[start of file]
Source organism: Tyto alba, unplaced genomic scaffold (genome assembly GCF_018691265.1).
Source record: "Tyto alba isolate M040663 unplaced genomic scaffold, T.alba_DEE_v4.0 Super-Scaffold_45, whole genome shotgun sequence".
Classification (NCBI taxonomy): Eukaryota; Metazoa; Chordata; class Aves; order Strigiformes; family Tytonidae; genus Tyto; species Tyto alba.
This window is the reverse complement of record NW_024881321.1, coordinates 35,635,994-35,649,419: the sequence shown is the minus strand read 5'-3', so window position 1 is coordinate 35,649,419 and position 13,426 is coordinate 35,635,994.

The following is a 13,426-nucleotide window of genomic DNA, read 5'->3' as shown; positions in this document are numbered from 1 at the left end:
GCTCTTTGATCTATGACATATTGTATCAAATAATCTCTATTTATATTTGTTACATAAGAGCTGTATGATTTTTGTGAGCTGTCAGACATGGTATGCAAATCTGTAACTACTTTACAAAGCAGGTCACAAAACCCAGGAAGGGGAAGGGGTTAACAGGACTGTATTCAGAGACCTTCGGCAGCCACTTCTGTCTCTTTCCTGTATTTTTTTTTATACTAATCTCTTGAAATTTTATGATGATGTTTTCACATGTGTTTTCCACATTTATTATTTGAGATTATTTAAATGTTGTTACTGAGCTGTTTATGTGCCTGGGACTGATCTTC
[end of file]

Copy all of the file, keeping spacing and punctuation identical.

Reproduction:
Source organism: Tyto alba, unplaced genomic scaffold (genome assembly GCF_018691265.1).
Source record: "Tyto alba isolate M040663 unplaced genomic scaffold, T.alba_DEE_v4.0 Super-Scaffold_45, whole genome shotgun sequence".
Classification (NCBI taxonomy): Eukaryota; Metazoa; Chordata; class Aves; order Strigiformes; family Tytonidae; genus Tyto; species Tyto alba.
This window is the reverse complement of record NW_024881321.1, coordinates 35,635,994-35,649,419: the sequence shown is the minus strand read 5'-3', so window position 1 is coordinate 35,649,419 and position 13,426 is coordinate 35,635,994.

The following is a 13,426-nucleotide window of genomic DNA, read 5'->3' as shown; positions in this document are numbered from 1 at the left end:
GCTCTTTGATCTATGACATATTGTATCAAATAATCTCTATTTATATTTGTTACATAAGAGCTGTATGATTTTTGTGAGCTGTCAGACATGGTATGCAAATCTGTAACTACTTTACAAAGCAGGTCACAAAACCCAGGAAGGGGAAGGGGTTAACAGGACTGTATTCAGAGACCTTCGGCAGCCACTTCTGTCTCTTTCCTGTATTTTTTTTTATACTAATCTCTTGAAATTTTATGATGATGTTTTCACATGTGTTTTCCACATTTATTATTTGAGATTATTTAAATGTTGTTACTGAGCTGTTTATGTGCCTGGGACTGATCTTC